Jimmy McCarty wrote a post on the God’s Politics blog by Jim Wallis about his impressions of Romero. In this post, you’ll see an imbedded video from The Daily Show with Jon Stewart detailing how a board of education in Texas decided whether or not to include Romero in the textbook. As McCarty writes, skip to 2:29 if you want to miss adult humor and go straight to the subject at hand.
I cried when I watched this. It’s yet another way I’ve found it difficult to control my emotions in the last 48 hours since returning home. It’s the “disappeared” comment that really got me. But I must say, it’s for good reason, as that video aired the night before we left on our trip and this woman truly lives in her willful ignorance. It really makes me sad.
If you don’t want to read McCarty’s article, here’s the link to the video directly.
What do you think?
Students going to El Salvador have been assigned a handful of books to read before the trip and after the trip, each requiring a brief written reaction piece. Here’s one of mine:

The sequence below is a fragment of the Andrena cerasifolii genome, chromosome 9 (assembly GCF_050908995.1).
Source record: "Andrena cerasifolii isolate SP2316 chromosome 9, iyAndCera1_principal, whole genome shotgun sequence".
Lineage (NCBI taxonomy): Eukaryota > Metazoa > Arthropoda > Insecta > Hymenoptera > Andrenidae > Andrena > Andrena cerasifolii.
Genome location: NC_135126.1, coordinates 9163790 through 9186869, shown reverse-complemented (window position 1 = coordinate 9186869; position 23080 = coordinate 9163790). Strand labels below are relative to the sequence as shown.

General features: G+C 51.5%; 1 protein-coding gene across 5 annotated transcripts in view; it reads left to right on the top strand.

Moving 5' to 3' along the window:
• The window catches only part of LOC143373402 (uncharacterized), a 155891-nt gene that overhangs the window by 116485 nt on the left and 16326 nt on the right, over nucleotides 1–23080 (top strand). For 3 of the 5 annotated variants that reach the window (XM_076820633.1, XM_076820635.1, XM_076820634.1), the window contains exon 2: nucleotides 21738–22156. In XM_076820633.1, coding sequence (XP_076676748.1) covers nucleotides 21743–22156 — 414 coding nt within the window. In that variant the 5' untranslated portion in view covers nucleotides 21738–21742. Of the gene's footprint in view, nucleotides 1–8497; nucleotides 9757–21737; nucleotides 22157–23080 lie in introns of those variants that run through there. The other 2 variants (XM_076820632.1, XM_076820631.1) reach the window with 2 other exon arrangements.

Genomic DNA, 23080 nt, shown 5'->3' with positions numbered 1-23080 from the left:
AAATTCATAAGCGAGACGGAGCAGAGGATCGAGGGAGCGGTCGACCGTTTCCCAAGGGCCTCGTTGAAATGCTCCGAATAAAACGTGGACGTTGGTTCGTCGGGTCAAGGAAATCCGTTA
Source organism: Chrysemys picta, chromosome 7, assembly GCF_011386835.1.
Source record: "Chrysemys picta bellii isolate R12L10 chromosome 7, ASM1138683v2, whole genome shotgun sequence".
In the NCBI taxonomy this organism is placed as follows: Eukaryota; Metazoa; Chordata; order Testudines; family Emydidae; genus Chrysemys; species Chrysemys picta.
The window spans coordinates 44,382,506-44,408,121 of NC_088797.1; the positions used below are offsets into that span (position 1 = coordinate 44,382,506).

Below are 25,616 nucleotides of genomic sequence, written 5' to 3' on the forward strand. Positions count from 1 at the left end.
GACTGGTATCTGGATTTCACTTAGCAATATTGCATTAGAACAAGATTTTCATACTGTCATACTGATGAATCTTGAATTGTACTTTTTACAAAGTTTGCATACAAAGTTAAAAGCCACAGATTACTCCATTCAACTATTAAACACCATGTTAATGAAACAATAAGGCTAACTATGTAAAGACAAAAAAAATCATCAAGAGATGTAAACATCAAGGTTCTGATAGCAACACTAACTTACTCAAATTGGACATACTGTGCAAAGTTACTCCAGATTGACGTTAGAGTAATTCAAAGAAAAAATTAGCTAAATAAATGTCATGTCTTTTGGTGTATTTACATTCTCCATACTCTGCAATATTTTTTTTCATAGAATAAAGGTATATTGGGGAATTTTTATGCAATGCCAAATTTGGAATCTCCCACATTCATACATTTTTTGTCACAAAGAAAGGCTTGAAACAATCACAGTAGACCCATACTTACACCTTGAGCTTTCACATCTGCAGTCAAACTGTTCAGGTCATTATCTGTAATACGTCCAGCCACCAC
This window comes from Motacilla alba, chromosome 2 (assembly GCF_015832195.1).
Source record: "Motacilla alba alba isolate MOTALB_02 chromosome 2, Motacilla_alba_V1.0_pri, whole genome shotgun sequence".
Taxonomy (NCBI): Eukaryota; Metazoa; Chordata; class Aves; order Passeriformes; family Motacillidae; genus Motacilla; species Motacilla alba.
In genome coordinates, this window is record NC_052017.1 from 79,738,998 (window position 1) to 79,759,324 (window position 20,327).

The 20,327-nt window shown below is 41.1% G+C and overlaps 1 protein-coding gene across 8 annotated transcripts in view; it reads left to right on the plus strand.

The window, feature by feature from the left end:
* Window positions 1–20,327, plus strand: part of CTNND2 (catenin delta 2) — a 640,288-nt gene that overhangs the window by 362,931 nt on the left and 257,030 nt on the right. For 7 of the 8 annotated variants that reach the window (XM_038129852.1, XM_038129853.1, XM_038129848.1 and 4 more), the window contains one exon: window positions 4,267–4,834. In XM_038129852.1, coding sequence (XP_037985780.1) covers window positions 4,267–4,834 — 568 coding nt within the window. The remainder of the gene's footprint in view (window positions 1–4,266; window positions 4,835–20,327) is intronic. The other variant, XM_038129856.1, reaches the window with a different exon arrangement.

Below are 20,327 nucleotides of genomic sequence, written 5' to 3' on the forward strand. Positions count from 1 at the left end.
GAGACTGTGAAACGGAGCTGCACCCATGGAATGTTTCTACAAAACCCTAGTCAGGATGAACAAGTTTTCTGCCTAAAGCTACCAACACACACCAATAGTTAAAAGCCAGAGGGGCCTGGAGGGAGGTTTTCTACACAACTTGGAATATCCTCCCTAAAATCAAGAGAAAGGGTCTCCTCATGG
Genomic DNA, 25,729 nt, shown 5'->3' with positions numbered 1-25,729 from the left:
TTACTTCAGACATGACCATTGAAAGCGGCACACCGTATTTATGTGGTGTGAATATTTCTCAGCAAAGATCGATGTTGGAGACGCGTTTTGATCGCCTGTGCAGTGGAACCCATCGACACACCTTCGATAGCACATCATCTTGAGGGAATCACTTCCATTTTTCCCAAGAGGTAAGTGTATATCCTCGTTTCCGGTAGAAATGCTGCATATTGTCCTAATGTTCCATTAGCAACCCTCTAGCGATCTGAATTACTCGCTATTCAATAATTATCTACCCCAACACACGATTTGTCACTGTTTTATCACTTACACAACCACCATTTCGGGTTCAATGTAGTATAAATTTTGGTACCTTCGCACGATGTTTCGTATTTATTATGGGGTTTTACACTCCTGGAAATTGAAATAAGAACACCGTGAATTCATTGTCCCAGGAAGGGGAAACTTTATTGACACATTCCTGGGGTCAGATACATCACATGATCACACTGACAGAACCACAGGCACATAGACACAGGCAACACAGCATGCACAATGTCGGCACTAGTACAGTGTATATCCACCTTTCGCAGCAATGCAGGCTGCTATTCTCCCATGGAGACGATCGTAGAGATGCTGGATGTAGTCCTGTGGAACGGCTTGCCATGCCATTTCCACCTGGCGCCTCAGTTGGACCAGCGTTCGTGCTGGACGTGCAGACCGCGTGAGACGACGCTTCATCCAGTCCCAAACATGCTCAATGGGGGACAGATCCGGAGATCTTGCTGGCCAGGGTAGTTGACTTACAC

Globalization at What Price? by Pamela K. Brubaker
We live in a global market and just when we thought the recession was hitting the U.S. hard, Pamela Brubaker posits others around the world have suffered for the U.S. consumer’s benefit for a long, long time. This is a topic which is coming more and more to the forefront for today’s recession-immersed society. As we reflect on how we got here and ask ourselves where we go from here, not only in terms of the current state of the US economy but in our relations to the global market, this book states the case for giving developing countries a break in terms of distribution of work and wealth.
The two items Brubaker focuses on which I found most harrowing were food and clothing. Pointing out how globalization affects my daily life is a great way to get me to think about this more. She uses the term “McDonaldization” to describe how the food industry and service industries uses labor practices which prey on the weak and “maquilization” to describe many of the same practices in agriculture (Brubaker, 55-56). Pointing out how my one-dollar McDouble is making other people’s lives miserable is enough to make me think twice about buying one (as if the health concerns weren’t enough already). Continue reading